Geoff Brumfiel Geoff Brumfiel works as a senior editor and correspondent on NPR's science desk.
Geoff Brumfiel, photographed for NPR, 17 January 2019, in Washington DC.
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Geoff Brumfiel

Mike Morgan/NPR
Geoff Brumfiel, photographed for NPR, 17 January 2019, in Washington DC.
Mike Morgan/NPR

Geoff Brumfiel

Senior Editor and Correspondent

Geoff Brumfiel works as a senior editor and correspondent on NPR's science desk. His editing duties include climate and environment, while his reporting focuses on the intersection of science and national security.

From April of 2016 to September of 2018, Brumfiel served as an editor overseeing basic research and climate science. Prior to that, he worked for three years as a reporter covering physics and space for the network. Brumfiel has carried his microphone into ghost villages created by the Fukushima nuclear accident in Japan. He's tracked the journey of highly enriched uranium as it was shipped out of Poland. For a story on how animals drink, he crouched for over an hour and tried to convince his neighbor's cat to lap a bowl of milk.

Before NPR, Brumfiel was based in London as a senior reporter for Nature Magazine from 2007-2013. There, he covered energy, space, climate, and the physical sciences. From 2002 – 2007, Brumfiel was Nature Magazine's Washington Correspondent.

Brumfiel is the 2013 winner of the Association of British Science Writers award for news reporting on the Fukushima nuclear accident.

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Second U.S.-North Korea Summit Likely Focus On Nuclear Weapons Center

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These satellite images show a circular launchpad for the Safir rocket at the Imam Khomeini Space Center in Iran. The image on the right, taken on Feb. 6, shows a burn scar. The image on the left, from Jan. 21, does not. Planet Labs Inc. hide caption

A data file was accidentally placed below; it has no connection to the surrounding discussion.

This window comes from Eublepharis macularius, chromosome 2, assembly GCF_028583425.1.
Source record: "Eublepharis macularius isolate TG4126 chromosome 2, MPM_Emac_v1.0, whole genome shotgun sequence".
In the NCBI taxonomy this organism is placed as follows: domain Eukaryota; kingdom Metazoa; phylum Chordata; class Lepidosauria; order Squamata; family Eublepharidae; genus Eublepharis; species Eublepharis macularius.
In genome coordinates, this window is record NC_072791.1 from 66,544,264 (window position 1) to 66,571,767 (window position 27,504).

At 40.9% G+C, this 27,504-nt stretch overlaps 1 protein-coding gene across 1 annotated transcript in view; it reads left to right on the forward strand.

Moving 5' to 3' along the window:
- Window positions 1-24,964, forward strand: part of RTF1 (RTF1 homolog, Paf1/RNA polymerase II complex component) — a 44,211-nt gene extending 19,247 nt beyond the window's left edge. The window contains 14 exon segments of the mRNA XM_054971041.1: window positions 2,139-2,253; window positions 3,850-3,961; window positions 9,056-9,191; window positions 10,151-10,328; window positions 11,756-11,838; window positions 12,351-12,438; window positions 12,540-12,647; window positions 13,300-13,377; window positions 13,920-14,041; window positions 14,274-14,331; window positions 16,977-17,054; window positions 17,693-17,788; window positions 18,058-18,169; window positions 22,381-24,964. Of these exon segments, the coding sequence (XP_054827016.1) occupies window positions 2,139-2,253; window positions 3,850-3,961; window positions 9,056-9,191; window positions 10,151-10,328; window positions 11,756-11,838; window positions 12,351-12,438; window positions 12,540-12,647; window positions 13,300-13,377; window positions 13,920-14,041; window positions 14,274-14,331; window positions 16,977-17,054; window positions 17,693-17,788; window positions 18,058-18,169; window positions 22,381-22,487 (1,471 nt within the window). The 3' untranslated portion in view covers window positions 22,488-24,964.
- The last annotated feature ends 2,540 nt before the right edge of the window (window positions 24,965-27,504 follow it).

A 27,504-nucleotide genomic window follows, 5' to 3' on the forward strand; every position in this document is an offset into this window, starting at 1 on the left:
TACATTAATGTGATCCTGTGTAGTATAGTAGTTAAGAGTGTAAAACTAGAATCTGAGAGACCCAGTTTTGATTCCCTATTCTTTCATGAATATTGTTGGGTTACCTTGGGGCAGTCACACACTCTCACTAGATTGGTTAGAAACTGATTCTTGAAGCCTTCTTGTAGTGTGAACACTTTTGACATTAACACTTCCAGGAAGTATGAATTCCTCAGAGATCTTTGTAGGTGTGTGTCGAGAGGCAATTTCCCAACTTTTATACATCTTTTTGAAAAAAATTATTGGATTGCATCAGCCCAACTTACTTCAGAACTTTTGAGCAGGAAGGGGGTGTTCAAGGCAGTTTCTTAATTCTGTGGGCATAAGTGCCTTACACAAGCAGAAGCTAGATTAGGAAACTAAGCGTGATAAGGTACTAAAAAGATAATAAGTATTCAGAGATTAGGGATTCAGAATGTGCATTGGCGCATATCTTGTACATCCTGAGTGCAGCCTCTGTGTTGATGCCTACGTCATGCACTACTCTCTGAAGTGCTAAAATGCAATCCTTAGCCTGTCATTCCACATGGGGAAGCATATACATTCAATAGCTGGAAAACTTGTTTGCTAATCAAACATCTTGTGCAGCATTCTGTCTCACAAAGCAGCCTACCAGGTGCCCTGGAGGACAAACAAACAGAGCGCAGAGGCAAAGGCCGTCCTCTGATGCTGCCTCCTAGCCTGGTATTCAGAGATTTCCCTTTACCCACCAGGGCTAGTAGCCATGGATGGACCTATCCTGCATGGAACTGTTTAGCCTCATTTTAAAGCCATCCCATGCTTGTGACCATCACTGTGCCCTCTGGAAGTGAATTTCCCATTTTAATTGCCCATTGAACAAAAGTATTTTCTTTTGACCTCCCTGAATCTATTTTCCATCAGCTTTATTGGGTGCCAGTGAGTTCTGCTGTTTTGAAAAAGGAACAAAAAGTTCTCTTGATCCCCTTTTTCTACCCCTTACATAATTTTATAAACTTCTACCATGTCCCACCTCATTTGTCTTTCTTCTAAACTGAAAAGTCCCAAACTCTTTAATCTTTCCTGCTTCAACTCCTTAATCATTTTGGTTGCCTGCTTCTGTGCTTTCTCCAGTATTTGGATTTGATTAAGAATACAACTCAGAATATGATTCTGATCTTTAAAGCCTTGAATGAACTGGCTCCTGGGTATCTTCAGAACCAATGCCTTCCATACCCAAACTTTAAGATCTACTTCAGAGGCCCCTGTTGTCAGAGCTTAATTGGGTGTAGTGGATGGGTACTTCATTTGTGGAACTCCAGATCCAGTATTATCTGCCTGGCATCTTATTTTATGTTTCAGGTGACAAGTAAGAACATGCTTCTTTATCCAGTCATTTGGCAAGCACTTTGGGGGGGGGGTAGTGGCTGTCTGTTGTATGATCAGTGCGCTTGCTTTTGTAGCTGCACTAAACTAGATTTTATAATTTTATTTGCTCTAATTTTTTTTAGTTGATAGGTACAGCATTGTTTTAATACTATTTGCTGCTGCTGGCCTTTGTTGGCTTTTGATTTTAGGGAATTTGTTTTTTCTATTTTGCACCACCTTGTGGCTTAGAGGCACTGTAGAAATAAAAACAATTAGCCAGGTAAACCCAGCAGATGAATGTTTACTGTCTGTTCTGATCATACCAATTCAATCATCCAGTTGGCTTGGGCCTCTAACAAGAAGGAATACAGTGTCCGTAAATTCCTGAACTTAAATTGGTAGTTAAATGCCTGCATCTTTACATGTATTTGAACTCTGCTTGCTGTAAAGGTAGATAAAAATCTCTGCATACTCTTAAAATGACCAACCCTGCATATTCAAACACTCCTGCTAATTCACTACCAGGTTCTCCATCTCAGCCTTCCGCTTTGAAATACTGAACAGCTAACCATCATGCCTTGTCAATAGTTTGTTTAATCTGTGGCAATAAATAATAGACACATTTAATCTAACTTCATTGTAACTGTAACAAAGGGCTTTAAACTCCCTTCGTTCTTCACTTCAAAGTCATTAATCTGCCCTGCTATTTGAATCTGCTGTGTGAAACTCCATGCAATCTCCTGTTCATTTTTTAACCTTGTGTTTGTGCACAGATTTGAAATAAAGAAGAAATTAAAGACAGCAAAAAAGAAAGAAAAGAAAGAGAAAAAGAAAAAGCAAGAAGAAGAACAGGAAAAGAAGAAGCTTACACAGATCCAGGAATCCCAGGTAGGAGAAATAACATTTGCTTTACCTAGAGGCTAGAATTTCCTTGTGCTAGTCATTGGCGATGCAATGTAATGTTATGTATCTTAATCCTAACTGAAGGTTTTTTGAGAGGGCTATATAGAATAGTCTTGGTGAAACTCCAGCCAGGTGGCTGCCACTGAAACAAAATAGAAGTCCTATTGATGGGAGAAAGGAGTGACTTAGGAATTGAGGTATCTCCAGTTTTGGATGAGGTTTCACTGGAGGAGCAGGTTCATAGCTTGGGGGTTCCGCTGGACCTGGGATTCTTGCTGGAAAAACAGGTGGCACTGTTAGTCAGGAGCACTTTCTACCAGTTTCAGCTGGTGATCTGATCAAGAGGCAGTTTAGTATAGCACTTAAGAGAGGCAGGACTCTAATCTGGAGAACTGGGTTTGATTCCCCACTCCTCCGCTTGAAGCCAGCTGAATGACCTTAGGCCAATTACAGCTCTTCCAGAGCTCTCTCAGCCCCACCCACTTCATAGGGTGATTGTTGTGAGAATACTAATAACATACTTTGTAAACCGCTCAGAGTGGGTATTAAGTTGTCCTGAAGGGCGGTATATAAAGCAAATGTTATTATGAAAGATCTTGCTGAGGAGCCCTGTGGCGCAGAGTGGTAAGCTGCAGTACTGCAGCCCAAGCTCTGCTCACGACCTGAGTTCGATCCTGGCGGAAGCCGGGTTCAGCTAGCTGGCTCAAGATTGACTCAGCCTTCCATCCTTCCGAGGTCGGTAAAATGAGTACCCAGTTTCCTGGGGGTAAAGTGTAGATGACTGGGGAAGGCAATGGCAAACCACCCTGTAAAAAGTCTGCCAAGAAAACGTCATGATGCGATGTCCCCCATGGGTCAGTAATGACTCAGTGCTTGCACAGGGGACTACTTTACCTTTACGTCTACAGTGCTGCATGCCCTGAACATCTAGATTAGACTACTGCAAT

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Planet Labs Inc.

Russian troops load a missile onto an Iskander-M launcher during a 2016 exercise. Russia is now deploying missiles to Kaliningrad, its Baltic exclave. Yuri Smityuk/TASS via Getty Images hide caption

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Yuri Smityuk/TASS via Getty Images

The U.S. And Russia Are Stocking Up On Missiles And Nukes For A Different Kind Of War

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U.S. Begins Production Of A New Nuclear Weapon

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What's Iran Up To With Recent Rocket Launch Attempt?

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President Trump called for a beefing up of existing defenses, such as the Aegis ashore system pictured. In addition, he called for research into new advanced concepts. Mark Wright/Missile Defense Agency hide caption

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Mark Wright/Missile Defense Agency

Trump Unveils Ambitious Missile Defense Plans

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Iran's Simorgh rocket pictured before an attempted satellite launch in 2017. Experts say the rocket's second stage is too small to be used as a missile. Iranian Defense Ministry via AP hide caption

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Iranian Defense Ministry via AP

As the economy boomed, emissions rose sharply in 2018. Shipping was one source of the increase. Mario Tama/Getty Images hide caption

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Mario Tama/Getty Images

U.S. Carbon Dioxide Emissions Are Once Again On The Rise

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A jet lands at London Gatwick Airport on Friday. The airport had been closed for over a day after a drone repeatedly flew nearby. Ben Stansall/AFP/Getty Images hide caption

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Ben Stansall/AFP/Getty Images

How To Stop A Drone? There's No Good Answer

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North Korean leader Kim Jong Un at a celebration for scientists and engineers who contributed to the nation's latest nuclear test. KCNA /Reuters hide caption

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KCNA /Reuters

Open Scientific Collaboration May Be Helping North Korea Cheat Nuclear Sanctions

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Satellite images reveal tunneling and other construction activity at two sites believed to house long-range missiles. D Schmerler/MIIS/PlanetLabs hide caption

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D Schmerler/MIIS/PlanetLabs

North Korea Seen Expanding Missile Base

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President Trump and North Korean leader Kim Jong Un signed a declaration in June, but the vague language may be hampering further negotiations. Evan Vucci/AP hide caption

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Evan Vucci/AP

North Korea Denuclearization Plan Has Gone Nowhere Since Trump-Kim Summit

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